We’ve spilled a lot of digital ink here over the past several years discussing the protection of non-traditional trademarks. We’ve also written about the importance of layering various intellectual property rights (trademark, copyright, and patent) to accomplish the competitive goals of a business. And, we’ve enjoyed writing about non-traditional vodka branding here and here

My business partner just finished building his deck. In addition to the bureaucratic ordeal, that is obtaining permitting, he decided to go the extra frustrating mile and install composite deck boards versus treated wood. Fair enough. There was just one little wrinkle: Normal deck screws will "mushroom" on you unless they are pre-drilled, or worse, split the board entirely. If you’re not careful, you can go through a few boards before you figure it out. And the boards are (not surprisingly) much more expensive.

To solve the problem, builders are instructed to use special screws.SplitStop™ screws seem to be the preferred choice – they have the patents (5,516,248, 5199,839, if you’re curious) – although others "claim" to work just as well. A simple Google search returns no less than 10 competing brands, all making a seemingly fair case that their screw is the right screw for the job. But none of them have the SplitStop patent, and numerous articles by independent reviewers bemoan the confusion in the marketplace.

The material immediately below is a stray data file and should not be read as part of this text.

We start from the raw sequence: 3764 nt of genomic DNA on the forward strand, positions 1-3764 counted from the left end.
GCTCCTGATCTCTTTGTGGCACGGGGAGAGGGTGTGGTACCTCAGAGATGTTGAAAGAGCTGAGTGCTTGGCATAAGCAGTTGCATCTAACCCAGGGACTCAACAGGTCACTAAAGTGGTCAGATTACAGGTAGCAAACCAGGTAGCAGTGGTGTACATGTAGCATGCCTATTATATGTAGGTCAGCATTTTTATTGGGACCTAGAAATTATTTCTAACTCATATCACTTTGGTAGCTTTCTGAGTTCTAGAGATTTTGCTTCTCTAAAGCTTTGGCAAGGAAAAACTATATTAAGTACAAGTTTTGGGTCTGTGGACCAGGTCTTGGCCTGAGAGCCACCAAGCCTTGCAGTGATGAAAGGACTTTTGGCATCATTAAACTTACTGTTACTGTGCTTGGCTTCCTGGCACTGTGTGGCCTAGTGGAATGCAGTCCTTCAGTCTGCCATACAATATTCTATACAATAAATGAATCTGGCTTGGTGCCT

In addition to the "patent" confusion, throw in a dose of "trademark" confusion, and you have a veritable IP mess. Titan Metal Werks (who owns the SplitStop name and patents) also markets the DeckEase™ product. Compare that to TrapEase™ (marketed by competitor FastenMaster).

And therein lies the question: What is Titan to do? Are the others infringing? Perhaps. Are they causing confusion in the market? Certainly. Is the confusion hurting the reputation of the Titan brands? Probably. Will Titan be able to get them to stop? Doubtful.


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